In order to investigate the morphology of the NiCoO NPs and ZnO nanorod arrays formed on p-GaN layer, scanning electron microscope (SEM) observations are performed. Figures 4(a) and 4(b) show SEM image of the NiCoO NP hemispheres formed on the p-GaN layer and a distribution of the nanoparticle sizes, respectively. A drop-casting method was used to form the NiCoO hemispherical lens. The SEM image shows that the hemisphere-type NiCoO NPs are uniformly distributed on the surface. From the SEM images, the average surface coverage and diameter of NPs on LED surface were measured as 50~60% and 73 nm, respectively. After formation of the NiCoO hemispherical lenses on the LED top surface, the ZnO nanorod arrays are formed on NiCoO NP coated LEDs by the hydrothermal synthesis method .
Figures 5(a) and 5(b) show ZnO nanorod arrays formed on a conventional blue LED and on a NiCoO NP coated LED, respectively. ZnO nanorods grown using a general hydrothermal growth condition (6 h at 95°C) show an average diameter and length of 60 nm and 1 µm, respectively. Figures 5(c) and (d) show magnified images of Figs. 5(a) and 5(b), respectively. Although the some deviation of direction occurred in the ZnO nanorod arrays grown on top of the NiCoO NPs, all samples show vertically aligned nanorod morphology along the growth direction of the GaN LED epi structures. The formation of NiCoO NPs effects on the growth of ZnO nanorods due to its spherical shape.
To investigate the effects of NiCoO hemispherical lens coatings on the surface of LEDs on the light extraction properties from blue LEDs, PL measurements are conducted using a 325 nm He-Cd excitation source at room temperature. Figure 6 shows the PL spectra of the uncoated and NiCoO NP-coated LED samples, whose emission peak wavelength was approximately 450 nm in all samples. The integrated PL luminescence intensity for LEDs with the hemispherical NiCoO lens arrays showed a 1.8-fold enhancement over that of the uncoated sample. Generally, in the case of GaN-based LEDs, the large refractive index difference between GaN (n = 2.5) and air (n = 1) makes it quite difficult for photons to escape from the nitride to air.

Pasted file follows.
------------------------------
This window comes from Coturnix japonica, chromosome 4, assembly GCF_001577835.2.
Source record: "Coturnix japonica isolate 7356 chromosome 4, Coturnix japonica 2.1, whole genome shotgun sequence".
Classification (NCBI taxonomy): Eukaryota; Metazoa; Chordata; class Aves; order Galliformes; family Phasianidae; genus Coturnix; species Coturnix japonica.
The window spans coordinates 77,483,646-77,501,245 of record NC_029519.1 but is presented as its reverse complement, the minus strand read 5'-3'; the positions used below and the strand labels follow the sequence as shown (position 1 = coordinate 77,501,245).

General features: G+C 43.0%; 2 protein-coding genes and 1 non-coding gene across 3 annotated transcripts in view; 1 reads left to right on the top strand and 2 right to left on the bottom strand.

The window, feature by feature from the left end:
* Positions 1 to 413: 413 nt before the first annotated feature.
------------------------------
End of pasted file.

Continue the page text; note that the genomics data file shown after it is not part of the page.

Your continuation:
Specifically, the escape cone angle is very narrow, which means that due to total internal reflection, most of the light generated by the active regions is trapped in the higher refractive index semiconductor material . The improvement of light extraction in LED with NiCoO hemisphere array can be attributed to the effects of the graded refractive index. The refractive index of NiCoO is 1.7, intermediate value between those of GaN and air, which results in an enlargement of the escape cone and a corresponding increase of light scattering probability in the NPs [16, 5].